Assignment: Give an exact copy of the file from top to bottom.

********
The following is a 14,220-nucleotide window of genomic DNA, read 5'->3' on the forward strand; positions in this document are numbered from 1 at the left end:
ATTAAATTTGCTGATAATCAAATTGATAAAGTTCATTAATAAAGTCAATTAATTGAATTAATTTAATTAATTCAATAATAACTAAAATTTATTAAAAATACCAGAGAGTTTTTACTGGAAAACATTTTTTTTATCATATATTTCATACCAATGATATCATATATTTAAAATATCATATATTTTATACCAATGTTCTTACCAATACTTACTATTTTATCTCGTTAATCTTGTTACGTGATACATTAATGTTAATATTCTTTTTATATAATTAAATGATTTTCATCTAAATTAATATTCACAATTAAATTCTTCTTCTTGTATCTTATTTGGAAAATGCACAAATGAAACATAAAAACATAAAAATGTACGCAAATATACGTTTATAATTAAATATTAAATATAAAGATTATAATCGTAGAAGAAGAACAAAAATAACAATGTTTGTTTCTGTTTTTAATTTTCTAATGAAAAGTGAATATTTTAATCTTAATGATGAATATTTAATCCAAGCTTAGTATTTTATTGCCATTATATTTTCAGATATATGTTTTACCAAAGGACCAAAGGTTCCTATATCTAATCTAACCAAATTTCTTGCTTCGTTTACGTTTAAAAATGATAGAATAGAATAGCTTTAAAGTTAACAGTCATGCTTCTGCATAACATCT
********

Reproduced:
The following is a 14,220-nucleotide window of genomic DNA, read 5'->3' on the forward strand; positions in this document are numbered from 1 at the left end:
ATTAAATTTGCTGATAATCAAATTGATAAAGTTCATTAATAAAGTCAATTAATTGAATTAATTTAATTAATTCAATAATAACTAAAATTTATTAAAAATACCAGAGAGTTTTTACTGGAAAACATTTTTTTTATCATATATTTCATACCAATGATATCATATATTTAAAATATCATATATTTTATACCAATGTTCTTACCAATACTTACTATTTTATCTCGTTAATCTTGTTACGTGATACATTAATGTTAATATTCTTTTTATATAATTAAATGATTTTCATCTAAATTAATATTCACAATTAAATTCTTCTTCTTGTATCTTATTTGGAAAATGCACAAATGAAACATAAAAACATAAAAATGTACGCAAATATACGTTTATAATTAAATATTAAATATAAAGATTATAATCGTAGAAGAAGAACAAAAATAACAATGTTTGTTTCTGTTTTTAATTTTCTAATGAAAAGTGAATATTTTAATCTTAATGATGAATATTTAATCCAAGCTTAGTATTTTATTGCCATTATATTTTCAGATATATGTTTTACCAAAGGACCAAAGGTTCCTATATCTAATCTAACCAAATTTCTTGCTTCGTTTACGTTTAAAAATGATAGAATAGAATAGCTTTAAAGTTAACAGTCATGCTTCTGCATAACATCT